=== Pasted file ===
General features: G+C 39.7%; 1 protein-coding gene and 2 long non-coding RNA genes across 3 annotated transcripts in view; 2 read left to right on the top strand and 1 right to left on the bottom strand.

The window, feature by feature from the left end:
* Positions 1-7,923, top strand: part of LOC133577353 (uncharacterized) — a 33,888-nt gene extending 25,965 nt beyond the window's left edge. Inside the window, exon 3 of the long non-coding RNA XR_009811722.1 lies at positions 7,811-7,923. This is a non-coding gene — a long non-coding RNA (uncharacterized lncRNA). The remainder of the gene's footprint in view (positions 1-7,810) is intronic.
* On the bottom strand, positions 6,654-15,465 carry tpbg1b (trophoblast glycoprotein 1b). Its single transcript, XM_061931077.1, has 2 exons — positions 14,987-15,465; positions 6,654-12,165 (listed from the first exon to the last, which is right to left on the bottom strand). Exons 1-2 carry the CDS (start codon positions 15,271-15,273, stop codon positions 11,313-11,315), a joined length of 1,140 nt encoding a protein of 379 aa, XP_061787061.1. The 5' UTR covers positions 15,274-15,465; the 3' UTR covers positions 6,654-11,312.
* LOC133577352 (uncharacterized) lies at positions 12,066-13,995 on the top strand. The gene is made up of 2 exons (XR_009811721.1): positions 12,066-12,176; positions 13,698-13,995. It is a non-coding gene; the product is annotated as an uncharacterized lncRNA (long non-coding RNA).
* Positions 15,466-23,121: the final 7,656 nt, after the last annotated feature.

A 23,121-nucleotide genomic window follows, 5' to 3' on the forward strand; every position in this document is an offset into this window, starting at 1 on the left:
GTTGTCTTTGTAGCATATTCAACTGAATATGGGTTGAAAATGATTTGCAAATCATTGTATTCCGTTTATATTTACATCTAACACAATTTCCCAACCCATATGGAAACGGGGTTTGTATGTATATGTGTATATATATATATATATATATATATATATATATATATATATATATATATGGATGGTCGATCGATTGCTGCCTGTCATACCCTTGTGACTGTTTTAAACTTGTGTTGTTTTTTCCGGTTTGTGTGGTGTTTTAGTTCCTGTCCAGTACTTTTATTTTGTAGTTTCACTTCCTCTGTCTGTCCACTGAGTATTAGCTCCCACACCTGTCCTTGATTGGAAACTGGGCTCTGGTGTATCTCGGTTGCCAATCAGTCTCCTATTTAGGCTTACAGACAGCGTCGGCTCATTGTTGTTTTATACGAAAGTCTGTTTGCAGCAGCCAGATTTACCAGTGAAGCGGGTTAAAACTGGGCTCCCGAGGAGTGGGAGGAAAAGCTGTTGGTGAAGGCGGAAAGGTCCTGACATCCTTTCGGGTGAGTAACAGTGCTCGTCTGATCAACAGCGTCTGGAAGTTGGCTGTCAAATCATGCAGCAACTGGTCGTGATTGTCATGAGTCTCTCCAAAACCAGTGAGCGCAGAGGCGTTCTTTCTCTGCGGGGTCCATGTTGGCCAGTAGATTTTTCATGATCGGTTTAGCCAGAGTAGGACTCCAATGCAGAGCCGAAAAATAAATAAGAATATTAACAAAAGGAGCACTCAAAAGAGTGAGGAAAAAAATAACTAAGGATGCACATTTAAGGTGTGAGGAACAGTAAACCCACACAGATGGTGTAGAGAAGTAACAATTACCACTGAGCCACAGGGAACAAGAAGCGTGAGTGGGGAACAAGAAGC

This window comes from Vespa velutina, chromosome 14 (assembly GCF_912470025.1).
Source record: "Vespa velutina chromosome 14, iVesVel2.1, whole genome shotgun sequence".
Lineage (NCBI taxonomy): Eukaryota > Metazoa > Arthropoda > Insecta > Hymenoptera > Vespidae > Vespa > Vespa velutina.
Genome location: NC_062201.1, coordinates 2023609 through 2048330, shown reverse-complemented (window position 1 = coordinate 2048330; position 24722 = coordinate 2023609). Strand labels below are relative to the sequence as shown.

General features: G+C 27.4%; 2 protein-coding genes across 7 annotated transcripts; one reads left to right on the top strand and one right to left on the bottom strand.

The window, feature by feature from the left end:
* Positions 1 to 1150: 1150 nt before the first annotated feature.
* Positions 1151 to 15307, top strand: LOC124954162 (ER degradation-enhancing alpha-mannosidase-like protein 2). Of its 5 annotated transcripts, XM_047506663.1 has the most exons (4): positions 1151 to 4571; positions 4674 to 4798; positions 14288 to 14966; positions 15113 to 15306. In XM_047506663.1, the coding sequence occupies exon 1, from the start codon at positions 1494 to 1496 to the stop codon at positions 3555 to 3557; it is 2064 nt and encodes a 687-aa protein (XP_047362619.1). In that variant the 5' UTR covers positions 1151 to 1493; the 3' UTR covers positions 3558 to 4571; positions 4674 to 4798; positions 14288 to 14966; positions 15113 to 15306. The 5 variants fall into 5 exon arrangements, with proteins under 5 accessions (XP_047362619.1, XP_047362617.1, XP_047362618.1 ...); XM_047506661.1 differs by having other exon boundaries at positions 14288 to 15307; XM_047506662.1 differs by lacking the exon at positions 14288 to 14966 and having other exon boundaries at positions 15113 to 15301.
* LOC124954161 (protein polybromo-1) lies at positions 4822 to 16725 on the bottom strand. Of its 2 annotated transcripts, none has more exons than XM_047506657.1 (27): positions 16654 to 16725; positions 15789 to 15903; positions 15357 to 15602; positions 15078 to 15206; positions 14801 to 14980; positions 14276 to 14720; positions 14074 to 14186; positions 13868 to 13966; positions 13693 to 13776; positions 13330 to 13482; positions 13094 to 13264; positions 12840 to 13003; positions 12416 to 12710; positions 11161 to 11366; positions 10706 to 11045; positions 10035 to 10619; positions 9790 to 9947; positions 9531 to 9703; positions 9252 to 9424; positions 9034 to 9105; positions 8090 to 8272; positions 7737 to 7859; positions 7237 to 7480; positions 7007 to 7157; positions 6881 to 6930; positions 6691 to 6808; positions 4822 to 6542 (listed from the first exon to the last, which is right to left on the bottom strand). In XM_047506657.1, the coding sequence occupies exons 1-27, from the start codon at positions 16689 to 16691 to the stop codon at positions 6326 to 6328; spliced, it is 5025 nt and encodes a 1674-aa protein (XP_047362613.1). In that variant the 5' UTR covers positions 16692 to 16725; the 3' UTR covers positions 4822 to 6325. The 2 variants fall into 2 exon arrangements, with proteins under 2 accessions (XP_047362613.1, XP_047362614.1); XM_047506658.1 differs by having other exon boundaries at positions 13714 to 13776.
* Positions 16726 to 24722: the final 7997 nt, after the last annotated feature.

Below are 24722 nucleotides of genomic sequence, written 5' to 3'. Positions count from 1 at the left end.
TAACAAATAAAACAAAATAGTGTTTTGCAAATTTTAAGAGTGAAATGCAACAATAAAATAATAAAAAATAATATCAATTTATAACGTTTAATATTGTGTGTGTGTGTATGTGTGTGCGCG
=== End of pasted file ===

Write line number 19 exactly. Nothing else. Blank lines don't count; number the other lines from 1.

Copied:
Below are 24722 nucleotides of genomic sequence, written 5' to 3'. Positions count from 1 at the left end.